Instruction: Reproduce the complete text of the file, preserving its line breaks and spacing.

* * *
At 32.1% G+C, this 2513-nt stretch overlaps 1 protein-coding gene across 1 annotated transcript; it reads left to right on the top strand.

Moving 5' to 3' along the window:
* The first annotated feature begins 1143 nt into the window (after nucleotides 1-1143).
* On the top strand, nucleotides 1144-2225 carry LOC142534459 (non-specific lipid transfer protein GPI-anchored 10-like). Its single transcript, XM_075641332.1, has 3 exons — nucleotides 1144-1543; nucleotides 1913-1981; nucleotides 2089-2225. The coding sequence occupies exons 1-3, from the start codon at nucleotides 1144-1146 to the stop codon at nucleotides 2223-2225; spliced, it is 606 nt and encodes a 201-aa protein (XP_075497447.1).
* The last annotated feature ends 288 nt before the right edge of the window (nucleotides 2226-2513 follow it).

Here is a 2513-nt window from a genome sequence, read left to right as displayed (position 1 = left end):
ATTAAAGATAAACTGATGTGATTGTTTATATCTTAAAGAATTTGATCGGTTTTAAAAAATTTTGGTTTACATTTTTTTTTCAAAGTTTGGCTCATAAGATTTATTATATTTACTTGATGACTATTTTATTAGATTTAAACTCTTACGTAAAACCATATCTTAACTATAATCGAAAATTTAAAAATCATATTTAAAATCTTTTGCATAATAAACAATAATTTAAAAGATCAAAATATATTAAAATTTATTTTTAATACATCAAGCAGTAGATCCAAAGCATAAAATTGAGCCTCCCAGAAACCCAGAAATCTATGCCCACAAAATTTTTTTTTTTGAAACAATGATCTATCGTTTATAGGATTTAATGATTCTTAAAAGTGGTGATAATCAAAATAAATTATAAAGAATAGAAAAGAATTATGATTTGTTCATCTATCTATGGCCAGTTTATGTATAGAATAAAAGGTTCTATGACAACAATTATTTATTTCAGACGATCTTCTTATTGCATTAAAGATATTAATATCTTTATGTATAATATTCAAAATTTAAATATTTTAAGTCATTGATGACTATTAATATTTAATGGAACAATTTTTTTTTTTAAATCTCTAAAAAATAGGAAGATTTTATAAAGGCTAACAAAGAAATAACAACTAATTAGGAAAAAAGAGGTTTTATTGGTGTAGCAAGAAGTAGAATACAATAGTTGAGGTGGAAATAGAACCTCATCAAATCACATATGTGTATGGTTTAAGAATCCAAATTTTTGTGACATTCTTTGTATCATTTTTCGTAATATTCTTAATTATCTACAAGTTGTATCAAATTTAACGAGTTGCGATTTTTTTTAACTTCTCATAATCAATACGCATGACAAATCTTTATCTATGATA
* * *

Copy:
At 32.1% G+C, this 2513-nt stretch overlaps 1 protein-coding gene across 1 annotated transcript; it reads left to right on the top strand.

Moving 5' to 3' along the window:
* The first annotated feature begins 1143 nt into the window (after nucleotides 1-1143).
* On the top strand, nucleotides 1144-2225 carry LOC142534459 (non-specific lipid transfer protein GPI-anchored 10-like). Its single transcript, XM_075641332.1, has 3 exons — nucleotides 1144-1543; nucleotides 1913-1981; nucleotides 2089-2225. The coding sequence occupies exons 1-3, from the start codon at nucleotides 1144-1146 to the stop codon at nucleotides 2223-2225; spliced, it is 606 nt and encodes a 201-aa protein (XP_075497447.1).
* The last annotated feature ends 288 nt before the right edge of the window (nucleotides 2226-2513 follow it).

Here is a 2513-nt window from a genome sequence, read left to right as displayed (position 1 = left end):
ATTAAAGATAAACTGATGTGATTGTTTATATCTTAAAGAATTTGATCGGTTTTAAAAAATTTTGGTTTACATTTTTTTTTCAAAGTTTGGCTCATAAGATTTATTATATTTACTTGATGACTATTTTATTAGATTTAAACTCTTACGTAAAACCATATCTTAACTATAATCGAAAATTTAAAAATCATATTTAAAATCTTTTGCATAATAAACAATAATTTAAAAGATCAAAATATATTAAAATTTATTTTTAATACATCAAGCAGTAGATCCAAAGCATAAAATTGAGCCTCCCAGAAACCCAGAAATCTATGCCCACAAAATTTTTTTTTTTGAAACAATGATCTATCGTTTATAGGATTTAATGATTCTTAAAAGTGGTGATAATCAAAATAAATTATAAAGAATAGAAAAGAATTATGATTTGTTCATCTATCTATGGCCAGTTTATGTATAGAATAAAAGGTTCTATGACAACAATTATTTATTTCAGACGATCTTCTTATTGCATTAAAGATATTAATATCTTTATGTATAATATTCAAAATTTAAATATTTTAAGTCATTGATGACTATTAATATTTAATGGAACAATTTTTTTTTTTAAATCTCTAAAAAATAGGAAGATTTTATAAAGGCTAACAAAGAAATAACAACTAATTAGGAAAAAAGAGGTTTTATTGGTGTAGCAAGAAGTAGAATACAATAGTTGAGGTGGAAATAGAACCTCATCAAATCACATATGTGTATGGTTTAAGAATCCAAATTTTTGTGACATTCTTTGTATCATTTTTCGTAATATTCTTAATTATCTACAAGTTGTATCAAATTTAACGAGTTGCGATTTTTTTTAACTTCTCATAATCAATACGCATGACAAATCTTTATCTATGATA